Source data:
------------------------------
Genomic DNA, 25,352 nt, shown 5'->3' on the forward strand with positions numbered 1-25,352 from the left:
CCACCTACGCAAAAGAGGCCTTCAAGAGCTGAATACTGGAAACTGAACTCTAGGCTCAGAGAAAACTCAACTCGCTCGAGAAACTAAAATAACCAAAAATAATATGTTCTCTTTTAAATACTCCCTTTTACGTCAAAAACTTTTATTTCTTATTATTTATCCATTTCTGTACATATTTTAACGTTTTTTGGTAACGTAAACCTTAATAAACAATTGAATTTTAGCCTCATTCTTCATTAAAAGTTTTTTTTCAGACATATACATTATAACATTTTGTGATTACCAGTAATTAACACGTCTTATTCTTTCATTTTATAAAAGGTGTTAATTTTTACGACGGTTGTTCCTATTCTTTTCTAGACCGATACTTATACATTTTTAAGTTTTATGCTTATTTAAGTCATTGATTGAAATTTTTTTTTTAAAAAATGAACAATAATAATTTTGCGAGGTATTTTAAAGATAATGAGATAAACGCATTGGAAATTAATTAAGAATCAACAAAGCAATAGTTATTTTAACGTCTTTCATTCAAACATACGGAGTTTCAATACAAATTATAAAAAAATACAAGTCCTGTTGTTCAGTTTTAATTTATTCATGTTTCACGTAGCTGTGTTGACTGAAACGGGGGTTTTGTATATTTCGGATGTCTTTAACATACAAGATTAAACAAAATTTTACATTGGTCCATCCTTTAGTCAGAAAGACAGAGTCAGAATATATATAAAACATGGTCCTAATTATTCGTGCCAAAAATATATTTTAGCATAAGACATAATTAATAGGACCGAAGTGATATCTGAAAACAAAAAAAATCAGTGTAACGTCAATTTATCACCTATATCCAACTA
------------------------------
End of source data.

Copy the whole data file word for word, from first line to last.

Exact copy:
Genomic DNA, 25,352 nt, shown 5'->3' on the forward strand with positions numbered 1-25,352 from the left:
CCACCTACGCAAAAGAGGCCTTCAAGAGCTGAATACTGGAAACTGAACTCTAGGCTCAGAGAAAACTCAACTCGCTCGAGAAACTAAAATAACCAAAAATAATATGTTCTCTTTTAAATACTCCCTTTTACGTCAAAAACTTTTATTTCTTATTATTTATCCATTTCTGTACATATTTTAACGTTTTTTGGTAACGTAAACCTTAATAAACAATTGAATTTTAGCCTCATTCTTCATTAAAAGTTTTTTTTCAGACATATACATTATAACATTTTGTGATTACCAGTAATTAACACGTCTTATTCTTTCATTTTATAAAAGGTGTTAATTTTTACGACGGTTGTTCCTATTCTTTTCTAGACCGATACTTATACATTTTTAAGTTTTATGCTTATTTAAGTCATTGATTGAAATTTTTTTTTTAAAAAATGAACAATAATAATTTTGCGAGGTATTTTAAAGATAATGAGATAAACGCATTGGAAATTAATTAAGAATCAACAAAGCAATAGTTATTTTAACGTCTTTCATTCAAACATACGGAGTTTCAATACAAATTATAAAAAAATACAAGTCCTGTTGTTCAGTTTTAATTTATTCATGTTTCACGTAGCTGTGTTGACTGAAACGGGGGTTTTGTATATTTCGGATGTCTTTAACATACAAGATTAAACAAAATTTTACATTGGTCCATCCTTTAGTCAGAAAGACAGAGTCAGAATATATATAAAACATGGTCCTAATTATTCGTGCCAAAAATATATTTTAGCATAAGACATAATTAATAGGACCGAAGTGATATCTGAAAACAAAAAAAATCAGTGTAACGTCAATTTATCACCTATATCCAACTA